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Identification of hazards in meat products manufactured from cultured animal cells

Identification of hazards in meat products manufactured from cultured animal cells: Annex A

The criteria for Novel Food Suitability Assessment.

Criteria for novel food suitability assessment

Any food that meets the definition of ‘novel food’ is subject to the assessment process and requirements of the Novel Foods Regulation (EU Regulation number 2015/2283) and meat products manufactured from cultured animal cells would be regulated as such. The following discusses the key criteria for novel food suitability assessment to ensure that the product under application for authorisation is safe for consumption.

Production process concerns

  • The main concerns with the production process include chemicals or biological contaminants that could occur during the cell culturing process. Demonstration of adequate control of the process, correct differentiation and maturation and end-to-end safety management is required with an understanding of how the chemicals used interact with the product and whether any of these are toxic, non-food grade and safe for consumers. Although there is a general sequence of events that will be followed to produce the final cultured meat, there might be great variety across all the cell culture production. It might therefore be necessary for risk assessors to broaden their horizons in understanding how robust these production processes are for consistency in a safe product. 

Compositional concerns

  • Differences in the final composition of the product can arise through the production process(footnote)(footnote) resulting in a different final composition compared to meat. This can be from changes induced from not having all the extra material that is found in muscle e.g. no vascularate/stromal cells, not veins, no fat, as well as having a nutritional contribution from the scaffold material(footnote)(footnote)
  • When considering this product, the composition will not just focus on one end product, but on how a cell line develops into the final product, whether it matures correctly, as well as considering the safety of the scaffold material used to support the cells, the chemicals included in the process, and the medium that the cells have also been grown in. Therefore, depending on the product type and the process involved, the assessment will need to consider this.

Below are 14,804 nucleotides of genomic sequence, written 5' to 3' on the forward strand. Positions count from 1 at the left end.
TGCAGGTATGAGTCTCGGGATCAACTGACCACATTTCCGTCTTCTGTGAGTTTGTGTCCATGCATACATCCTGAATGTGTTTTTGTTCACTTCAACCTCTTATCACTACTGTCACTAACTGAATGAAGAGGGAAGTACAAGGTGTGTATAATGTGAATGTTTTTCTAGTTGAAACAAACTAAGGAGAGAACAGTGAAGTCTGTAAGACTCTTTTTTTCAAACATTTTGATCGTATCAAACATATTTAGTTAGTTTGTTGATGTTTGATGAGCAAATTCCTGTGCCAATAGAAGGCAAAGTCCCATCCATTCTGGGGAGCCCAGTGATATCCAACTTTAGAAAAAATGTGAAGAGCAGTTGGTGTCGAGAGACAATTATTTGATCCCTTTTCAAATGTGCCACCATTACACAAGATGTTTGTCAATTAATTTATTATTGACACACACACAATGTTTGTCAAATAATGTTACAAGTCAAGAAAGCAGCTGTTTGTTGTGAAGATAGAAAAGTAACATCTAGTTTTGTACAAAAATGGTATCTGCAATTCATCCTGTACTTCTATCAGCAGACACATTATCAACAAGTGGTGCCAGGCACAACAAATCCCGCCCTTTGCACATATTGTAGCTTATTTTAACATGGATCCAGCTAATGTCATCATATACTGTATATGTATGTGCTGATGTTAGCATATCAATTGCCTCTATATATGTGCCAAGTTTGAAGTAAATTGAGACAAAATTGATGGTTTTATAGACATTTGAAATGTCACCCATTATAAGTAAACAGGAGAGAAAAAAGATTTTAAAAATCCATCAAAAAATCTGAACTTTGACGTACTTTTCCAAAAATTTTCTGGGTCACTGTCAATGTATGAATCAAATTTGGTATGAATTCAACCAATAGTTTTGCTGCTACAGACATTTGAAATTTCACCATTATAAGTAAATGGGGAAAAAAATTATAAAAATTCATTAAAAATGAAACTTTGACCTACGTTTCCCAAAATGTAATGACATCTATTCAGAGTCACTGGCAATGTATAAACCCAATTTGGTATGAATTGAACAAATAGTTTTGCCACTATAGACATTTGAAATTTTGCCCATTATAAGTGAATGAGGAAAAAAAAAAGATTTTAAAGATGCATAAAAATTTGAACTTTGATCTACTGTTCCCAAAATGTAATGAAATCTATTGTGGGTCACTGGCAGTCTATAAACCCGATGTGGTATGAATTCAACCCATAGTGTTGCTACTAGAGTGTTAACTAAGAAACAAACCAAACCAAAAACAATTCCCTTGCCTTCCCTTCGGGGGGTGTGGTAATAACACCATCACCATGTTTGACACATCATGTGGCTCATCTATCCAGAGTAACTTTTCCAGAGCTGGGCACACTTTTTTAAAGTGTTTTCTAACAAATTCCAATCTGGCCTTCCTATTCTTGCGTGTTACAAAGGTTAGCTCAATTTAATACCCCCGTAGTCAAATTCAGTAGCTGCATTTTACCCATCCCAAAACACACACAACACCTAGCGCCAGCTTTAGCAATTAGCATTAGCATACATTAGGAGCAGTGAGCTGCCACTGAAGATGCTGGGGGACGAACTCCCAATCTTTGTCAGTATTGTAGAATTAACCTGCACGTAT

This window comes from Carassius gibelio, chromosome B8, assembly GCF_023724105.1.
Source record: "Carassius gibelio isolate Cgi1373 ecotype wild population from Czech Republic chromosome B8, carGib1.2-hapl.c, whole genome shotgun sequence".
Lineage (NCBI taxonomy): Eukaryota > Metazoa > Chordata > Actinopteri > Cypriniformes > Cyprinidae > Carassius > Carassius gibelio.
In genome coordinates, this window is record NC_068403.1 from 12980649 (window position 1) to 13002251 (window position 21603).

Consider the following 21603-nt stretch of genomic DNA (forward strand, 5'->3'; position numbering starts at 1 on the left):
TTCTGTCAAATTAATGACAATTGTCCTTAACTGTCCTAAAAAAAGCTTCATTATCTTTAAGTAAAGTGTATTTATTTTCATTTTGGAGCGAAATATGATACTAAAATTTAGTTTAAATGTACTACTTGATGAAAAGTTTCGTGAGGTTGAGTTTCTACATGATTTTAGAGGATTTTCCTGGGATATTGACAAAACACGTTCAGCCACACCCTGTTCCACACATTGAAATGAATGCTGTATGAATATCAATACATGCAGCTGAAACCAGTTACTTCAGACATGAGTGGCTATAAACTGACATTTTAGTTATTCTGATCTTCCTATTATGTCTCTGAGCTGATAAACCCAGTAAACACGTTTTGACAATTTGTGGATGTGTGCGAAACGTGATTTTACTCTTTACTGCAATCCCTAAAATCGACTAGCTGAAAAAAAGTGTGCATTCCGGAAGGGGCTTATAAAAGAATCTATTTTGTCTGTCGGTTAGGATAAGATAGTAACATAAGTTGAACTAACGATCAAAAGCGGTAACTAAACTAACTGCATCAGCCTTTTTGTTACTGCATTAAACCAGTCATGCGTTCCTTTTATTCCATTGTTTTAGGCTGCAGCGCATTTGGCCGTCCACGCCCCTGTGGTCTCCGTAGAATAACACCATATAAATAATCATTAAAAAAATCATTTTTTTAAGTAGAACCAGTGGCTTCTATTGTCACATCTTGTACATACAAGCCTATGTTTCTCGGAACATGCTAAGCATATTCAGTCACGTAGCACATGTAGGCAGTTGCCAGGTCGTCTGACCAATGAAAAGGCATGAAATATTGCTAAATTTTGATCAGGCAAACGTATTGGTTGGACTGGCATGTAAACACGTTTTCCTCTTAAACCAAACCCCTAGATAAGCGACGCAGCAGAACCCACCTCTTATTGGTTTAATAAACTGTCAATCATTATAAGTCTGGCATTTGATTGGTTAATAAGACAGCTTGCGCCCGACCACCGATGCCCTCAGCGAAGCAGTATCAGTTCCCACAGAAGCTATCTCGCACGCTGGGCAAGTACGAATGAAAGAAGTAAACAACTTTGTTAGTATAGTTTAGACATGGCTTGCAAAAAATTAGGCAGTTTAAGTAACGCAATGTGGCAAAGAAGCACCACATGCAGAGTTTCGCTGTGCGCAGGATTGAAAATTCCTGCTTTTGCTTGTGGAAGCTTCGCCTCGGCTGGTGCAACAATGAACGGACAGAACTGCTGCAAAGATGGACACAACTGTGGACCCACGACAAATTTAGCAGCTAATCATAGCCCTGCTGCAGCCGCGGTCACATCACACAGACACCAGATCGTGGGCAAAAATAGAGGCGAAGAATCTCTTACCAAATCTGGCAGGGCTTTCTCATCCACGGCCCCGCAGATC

Stability/microbiological safety 

  • There are claims made in the literature that the product will have a better stability profile than that of conventional meat due to the sterile conditions in production resulting in lower microbiological load in the product at its inception, consequently leading to a lower spoilage risk(footnote)(footnote). Whilst this is a logical hypothesis, without undertaking a stability assessment on the cultured meat at production scale, the actual microbiological safety of the product is not understood. At present, there was not data returned in the literature pool that gave any indication to the final stability/shelf-life of the product. 

Allergenicity, toxicology, ADME (and protein analysis) 

  • One of the main issues with the scientific literature with the reference to understanding the risk profile and potential hazards of culture meet is that there is a very limited amount or product focus or product specific data, especially with regards to the final composition, allergenicity, toxicology and ADME of the product.  Only a few papers provided some useful data on these factors, such as the paper on insect cultured meat completing a proximate analysis, but in general most papers review cultured meat conceptually, from the perspective of cell culture, or from improving a specific aspect of cultured meat such as improving the scaffold material  There are many quantitative and qualitative measures used to check the extent of proliferation and differentiation e.g. use of genetic biomarkers, florescent imaging, genetic analysis,  as well as studies on the impact of stretch and strain. However, the literature on risk assessment on cultured meat is lacking. 
  • One area that could be of concern is the change to the protein structure and protein sequences off the cells, which could be more dependent on the media formulation(footnote) and production process, which could change the protein quality of the final product potentially lowering the product and presenting a nutritional risk to the consumer through being a source lower quality protein(footnote)(footnote). It is also possible with that changes may lead to unintended consequences such as inducing an allergic reaction or changing the digestibility of the protein due to changes in the structure and composition of the final product(footnote).  
  • When a new product comes to market and it is a food that meets the definition of a novel food all the sections of a novel food should be completed however as the nature of the product may mean, toxicology studies and ADME studies do not provide much information in understanding how these react in the body. However, a detailed composition and protein analysis such as understanding the protein sequences, the protein quality and fractions of this product may be needed to alleviate any concerns alongside allergy studies to ensure that any changes in protein structures from this novel production process does not have any unintended consequences for consumer.